It is notable that CPI, CPM were allies of TDP and NTR those days. Karamchedu itself had communists, but class collaborationist politics led to TDP swallowing up them.

Ongole district court initially sentenced 159 people to life imprisonment, which was later struck down by the Andhra Pradesh High Court due to the proverbial ‘benefit of doubt’, and ‘management’ of judicial processes.

The final verdict was delivered, (23 years after the massacre), by the Supreme Court in 2008: While the lower Court sentenced 159 people to life imprisonment, the Supreme Court said: the prime accused would serve a life sentence, while 29 others would serve three years in prison. But it was too late. Many of the accused had already died.

‘Management’ of judges was thus started on a large scale by TDP in those days. If you count the number of judicial inquiries ordered by NTR and completed (only to give clean chit, supporting the Govt in all cases), it will be obvious that the TDP ‘manages’ courts so effectively. Courts in the last four years gave ‘hundreds of orders’, unusually, against the Govt, now led by YSRCP! Thus TDP, as a ruling party or opposition, is effective in manipulating courts.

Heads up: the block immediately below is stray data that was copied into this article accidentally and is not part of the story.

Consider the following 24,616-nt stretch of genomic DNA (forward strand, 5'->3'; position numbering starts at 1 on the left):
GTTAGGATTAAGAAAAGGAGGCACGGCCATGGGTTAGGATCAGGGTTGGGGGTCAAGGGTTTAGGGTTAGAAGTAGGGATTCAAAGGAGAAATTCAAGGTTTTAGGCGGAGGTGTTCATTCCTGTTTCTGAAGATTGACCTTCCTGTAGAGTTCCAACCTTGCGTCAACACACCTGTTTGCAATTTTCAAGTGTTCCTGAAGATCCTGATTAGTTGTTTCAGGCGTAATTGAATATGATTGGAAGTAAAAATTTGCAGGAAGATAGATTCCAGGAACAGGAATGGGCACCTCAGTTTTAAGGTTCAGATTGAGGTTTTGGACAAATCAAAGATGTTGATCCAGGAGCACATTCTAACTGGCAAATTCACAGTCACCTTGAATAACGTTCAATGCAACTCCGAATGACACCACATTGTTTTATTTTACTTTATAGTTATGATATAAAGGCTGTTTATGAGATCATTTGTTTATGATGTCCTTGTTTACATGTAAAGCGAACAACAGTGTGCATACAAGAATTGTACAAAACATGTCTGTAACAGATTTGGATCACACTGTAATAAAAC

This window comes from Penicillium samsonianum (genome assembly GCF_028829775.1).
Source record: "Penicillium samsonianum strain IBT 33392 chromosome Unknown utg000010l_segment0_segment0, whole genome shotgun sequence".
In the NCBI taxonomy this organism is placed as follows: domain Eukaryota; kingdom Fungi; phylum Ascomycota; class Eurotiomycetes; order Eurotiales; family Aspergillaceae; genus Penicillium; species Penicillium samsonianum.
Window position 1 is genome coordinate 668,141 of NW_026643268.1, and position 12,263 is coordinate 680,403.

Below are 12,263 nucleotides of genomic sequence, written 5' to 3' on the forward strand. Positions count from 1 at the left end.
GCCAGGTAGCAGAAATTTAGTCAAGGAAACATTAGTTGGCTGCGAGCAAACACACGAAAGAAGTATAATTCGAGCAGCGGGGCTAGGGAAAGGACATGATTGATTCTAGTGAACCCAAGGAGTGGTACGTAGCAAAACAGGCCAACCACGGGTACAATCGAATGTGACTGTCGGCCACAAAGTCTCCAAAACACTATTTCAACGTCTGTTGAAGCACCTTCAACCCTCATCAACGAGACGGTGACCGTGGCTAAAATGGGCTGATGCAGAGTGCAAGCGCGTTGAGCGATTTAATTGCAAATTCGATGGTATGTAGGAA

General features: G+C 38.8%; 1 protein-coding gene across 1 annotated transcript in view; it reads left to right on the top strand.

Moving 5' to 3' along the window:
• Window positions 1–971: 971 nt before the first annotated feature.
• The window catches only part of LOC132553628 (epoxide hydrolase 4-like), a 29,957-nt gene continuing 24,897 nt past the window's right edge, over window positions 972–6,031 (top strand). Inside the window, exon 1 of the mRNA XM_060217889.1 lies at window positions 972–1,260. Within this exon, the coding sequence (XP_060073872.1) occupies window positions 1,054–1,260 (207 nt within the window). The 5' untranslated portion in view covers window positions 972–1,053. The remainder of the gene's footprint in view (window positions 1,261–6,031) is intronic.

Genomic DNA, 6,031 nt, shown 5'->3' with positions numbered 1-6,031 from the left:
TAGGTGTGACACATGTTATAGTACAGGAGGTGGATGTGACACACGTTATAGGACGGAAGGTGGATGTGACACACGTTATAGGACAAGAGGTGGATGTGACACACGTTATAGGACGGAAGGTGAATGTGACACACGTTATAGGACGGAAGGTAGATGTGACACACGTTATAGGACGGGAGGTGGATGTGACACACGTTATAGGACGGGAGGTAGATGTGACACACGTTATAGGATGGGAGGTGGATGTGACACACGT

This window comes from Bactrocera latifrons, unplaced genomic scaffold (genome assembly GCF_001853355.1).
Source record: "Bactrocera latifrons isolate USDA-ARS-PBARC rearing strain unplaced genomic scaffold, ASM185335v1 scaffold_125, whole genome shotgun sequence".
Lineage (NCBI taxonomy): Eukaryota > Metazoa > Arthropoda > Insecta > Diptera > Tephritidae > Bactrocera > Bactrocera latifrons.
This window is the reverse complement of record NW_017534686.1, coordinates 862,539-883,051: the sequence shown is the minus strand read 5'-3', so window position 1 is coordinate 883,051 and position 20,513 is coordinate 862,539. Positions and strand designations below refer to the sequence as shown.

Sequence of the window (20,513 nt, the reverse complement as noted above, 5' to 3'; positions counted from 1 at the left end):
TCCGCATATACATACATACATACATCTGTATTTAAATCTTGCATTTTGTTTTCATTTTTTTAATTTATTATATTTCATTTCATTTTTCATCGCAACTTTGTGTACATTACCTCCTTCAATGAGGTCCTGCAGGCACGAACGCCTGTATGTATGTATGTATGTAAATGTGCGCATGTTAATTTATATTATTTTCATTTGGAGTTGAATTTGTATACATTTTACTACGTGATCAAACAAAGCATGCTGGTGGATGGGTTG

Politically speaking, arrogant with a heady election victory, the landlord class of the ‘script-writers’ indulged in massacres against the dalit rural poor, ‘to teach them a lesson.’

DMS (Dalit Maha Sabha) etc in course of time were reduced to a position where they can be “manipulated, co-opted, controlled and subjected to the dynamics of macro-politics,” wrote a scholar sympathetic to dalit-bahujan politics.

Vangaveeti Ranga’s murder aggravated political casteism